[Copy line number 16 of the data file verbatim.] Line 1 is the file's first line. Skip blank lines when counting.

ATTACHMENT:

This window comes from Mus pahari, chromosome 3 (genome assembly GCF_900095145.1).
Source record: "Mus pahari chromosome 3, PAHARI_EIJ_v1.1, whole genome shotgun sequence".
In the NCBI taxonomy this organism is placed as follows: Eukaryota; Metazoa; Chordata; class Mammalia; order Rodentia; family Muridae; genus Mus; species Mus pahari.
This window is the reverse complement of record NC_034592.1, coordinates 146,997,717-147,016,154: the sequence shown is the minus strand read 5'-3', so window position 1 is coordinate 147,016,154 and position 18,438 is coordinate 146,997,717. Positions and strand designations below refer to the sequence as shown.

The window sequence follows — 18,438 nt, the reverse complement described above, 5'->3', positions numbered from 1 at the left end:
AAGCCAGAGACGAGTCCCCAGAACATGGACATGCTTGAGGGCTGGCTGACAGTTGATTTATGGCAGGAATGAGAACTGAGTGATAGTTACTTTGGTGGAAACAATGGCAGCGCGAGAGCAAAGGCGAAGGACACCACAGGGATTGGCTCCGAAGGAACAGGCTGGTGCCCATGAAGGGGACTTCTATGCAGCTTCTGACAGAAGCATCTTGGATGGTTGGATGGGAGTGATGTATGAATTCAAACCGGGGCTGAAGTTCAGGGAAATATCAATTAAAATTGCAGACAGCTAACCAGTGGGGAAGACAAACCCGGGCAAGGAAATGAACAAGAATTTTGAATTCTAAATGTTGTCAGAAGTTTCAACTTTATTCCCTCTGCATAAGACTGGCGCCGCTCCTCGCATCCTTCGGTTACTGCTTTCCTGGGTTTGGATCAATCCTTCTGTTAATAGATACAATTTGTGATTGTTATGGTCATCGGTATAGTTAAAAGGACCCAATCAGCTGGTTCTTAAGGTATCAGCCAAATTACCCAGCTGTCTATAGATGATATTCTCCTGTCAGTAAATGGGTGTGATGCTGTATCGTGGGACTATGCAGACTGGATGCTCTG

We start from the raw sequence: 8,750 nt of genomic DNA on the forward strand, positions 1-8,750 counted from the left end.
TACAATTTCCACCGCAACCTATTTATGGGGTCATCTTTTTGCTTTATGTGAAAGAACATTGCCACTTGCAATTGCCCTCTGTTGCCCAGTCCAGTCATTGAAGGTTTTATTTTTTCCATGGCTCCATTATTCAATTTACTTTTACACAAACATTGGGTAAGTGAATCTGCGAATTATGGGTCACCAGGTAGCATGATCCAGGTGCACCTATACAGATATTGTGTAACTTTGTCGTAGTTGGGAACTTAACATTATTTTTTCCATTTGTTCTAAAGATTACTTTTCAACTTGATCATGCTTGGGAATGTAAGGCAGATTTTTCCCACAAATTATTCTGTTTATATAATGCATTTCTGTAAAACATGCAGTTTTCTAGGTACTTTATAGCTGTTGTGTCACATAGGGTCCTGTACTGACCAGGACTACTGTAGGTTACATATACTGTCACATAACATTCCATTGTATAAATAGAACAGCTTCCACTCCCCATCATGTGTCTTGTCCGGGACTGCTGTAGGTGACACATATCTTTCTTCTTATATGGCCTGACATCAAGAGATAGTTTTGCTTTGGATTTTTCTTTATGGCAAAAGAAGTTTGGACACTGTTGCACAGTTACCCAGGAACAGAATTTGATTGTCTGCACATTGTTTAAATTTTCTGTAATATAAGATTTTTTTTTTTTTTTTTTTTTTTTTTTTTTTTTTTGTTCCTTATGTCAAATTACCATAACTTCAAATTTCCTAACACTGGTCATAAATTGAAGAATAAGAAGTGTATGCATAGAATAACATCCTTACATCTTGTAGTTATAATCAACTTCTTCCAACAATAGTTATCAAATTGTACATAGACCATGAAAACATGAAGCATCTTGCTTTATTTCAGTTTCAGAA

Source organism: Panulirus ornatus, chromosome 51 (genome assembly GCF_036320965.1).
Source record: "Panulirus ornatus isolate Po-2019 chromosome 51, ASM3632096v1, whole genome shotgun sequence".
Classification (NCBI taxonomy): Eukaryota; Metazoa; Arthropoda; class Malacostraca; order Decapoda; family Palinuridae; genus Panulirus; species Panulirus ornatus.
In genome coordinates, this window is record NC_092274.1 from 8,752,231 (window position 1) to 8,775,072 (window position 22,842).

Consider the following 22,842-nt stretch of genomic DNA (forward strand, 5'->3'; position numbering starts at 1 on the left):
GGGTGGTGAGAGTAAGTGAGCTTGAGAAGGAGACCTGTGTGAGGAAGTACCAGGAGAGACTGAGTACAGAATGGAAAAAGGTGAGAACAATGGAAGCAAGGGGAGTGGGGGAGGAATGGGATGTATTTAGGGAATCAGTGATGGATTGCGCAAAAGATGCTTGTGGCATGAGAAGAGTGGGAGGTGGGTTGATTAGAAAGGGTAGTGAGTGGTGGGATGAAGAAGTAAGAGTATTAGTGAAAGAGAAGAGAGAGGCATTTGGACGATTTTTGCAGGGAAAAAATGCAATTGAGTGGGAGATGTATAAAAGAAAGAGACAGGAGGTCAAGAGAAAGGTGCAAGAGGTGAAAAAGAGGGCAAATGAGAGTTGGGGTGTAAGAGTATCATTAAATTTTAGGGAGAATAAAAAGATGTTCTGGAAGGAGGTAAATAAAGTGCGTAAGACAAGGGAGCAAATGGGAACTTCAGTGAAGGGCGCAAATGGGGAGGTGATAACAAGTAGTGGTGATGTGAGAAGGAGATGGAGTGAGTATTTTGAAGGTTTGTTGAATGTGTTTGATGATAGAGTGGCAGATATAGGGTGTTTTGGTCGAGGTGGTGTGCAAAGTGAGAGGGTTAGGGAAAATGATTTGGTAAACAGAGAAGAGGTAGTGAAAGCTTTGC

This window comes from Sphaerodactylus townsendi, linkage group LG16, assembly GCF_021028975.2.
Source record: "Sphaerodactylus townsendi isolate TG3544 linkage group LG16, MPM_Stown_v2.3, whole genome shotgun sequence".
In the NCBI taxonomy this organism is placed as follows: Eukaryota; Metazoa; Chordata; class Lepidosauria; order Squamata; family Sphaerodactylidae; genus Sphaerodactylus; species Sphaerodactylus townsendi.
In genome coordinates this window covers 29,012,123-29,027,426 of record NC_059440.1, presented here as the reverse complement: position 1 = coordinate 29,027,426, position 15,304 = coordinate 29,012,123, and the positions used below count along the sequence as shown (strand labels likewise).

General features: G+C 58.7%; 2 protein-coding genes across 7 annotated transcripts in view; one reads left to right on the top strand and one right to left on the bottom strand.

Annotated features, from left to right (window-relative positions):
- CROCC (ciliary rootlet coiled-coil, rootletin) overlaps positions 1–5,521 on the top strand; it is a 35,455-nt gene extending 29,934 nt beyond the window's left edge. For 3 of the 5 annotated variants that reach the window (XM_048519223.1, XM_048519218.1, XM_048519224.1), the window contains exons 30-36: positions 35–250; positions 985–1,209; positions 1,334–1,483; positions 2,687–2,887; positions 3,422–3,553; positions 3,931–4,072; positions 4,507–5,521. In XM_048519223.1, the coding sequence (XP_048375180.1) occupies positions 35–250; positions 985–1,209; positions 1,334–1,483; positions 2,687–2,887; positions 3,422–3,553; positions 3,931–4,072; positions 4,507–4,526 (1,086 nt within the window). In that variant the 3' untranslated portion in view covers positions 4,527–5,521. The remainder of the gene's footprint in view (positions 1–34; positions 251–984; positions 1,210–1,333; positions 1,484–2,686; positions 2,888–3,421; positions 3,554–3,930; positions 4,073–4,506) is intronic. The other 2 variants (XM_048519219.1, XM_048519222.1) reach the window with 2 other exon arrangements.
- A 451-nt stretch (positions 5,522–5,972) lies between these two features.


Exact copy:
Source record: "Sphaerodactylus townsendi isolate TG3544 linkage group LG16, MPM_Stown_v2.3, whole genome shotgun sequence".